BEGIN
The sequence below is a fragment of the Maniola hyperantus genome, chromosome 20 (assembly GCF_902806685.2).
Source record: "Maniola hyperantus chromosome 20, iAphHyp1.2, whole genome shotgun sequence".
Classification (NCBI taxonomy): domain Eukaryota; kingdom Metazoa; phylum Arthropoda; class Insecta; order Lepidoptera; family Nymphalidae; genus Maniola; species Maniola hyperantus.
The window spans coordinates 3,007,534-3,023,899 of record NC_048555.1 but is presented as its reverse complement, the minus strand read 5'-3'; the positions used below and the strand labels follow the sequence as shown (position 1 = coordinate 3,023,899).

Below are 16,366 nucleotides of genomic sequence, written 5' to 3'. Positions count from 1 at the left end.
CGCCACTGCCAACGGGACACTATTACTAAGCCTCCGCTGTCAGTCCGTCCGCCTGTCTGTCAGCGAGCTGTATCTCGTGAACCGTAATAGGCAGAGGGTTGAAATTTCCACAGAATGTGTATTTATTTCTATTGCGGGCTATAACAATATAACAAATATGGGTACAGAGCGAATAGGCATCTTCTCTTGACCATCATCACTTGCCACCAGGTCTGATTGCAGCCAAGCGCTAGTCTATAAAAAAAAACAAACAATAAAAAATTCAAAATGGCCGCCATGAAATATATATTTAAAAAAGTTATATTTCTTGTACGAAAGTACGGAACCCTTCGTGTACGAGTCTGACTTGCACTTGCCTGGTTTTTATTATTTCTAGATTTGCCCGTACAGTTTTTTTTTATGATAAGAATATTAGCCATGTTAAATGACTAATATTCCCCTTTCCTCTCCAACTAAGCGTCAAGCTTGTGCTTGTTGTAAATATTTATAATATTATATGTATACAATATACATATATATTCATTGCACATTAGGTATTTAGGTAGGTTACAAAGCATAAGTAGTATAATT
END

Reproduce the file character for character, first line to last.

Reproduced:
The sequence below is a fragment of the Maniola hyperantus genome, chromosome 20 (assembly GCF_902806685.2).
Source record: "Maniola hyperantus chromosome 20, iAphHyp1.2, whole genome shotgun sequence".
Classification (NCBI taxonomy): domain Eukaryota; kingdom Metazoa; phylum Arthropoda; class Insecta; order Lepidoptera; family Nymphalidae; genus Maniola; species Maniola hyperantus.
The window spans coordinates 3,007,534-3,023,899 of record NC_048555.1 but is presented as its reverse complement, the minus strand read 5'-3'; the positions used below and the strand labels follow the sequence as shown (position 1 = coordinate 3,023,899).

Below are 16,366 nucleotides of genomic sequence, written 5' to 3'. Positions count from 1 at the left end.
CGCCACTGCCAACGGGACACTATTACTAAGCCTCCGCTGTCAGTCCGTCCGCCTGTCTGTCAGCGAGCTGTATCTCGTGAACCGTAATAGGCAGAGGGTTGAAATTTCCACAGAATGTGTATTTATTTCTATTGCGGGCTATAACAATATAACAAATATGGGTACAGAGCGAATAGGCATCTTCTCTTGACCATCATCACTTGCCACCAGGTCTGATTGCAGCCAAGCGCTAGTCTATAAAAAAAAACAAACAATAAAAAATTCAAAATGGCCGCCATGAAATATATATTTAAAAAAGTTATATTTCTTGTACGAAAGTACGGAACCCTTCGTGTACGAGTCTGACTTGCACTTGCCTGGTTTTTATTATTTCTAGATTTGCCCGTACAGTTTTTTTTTATGATAAGAATATTAGCCATGTTAAATGACTAATATTCCCCTTTCCTCTCCAACTAAGCGTCAAGCTTGTGCTTGTTGTAAATATTTATAATATTATATGTATACAATATACATATATATTCATTGCACATTAGGTATTTAGGTAGGTTACAAAGCATAAGTAGTATAATT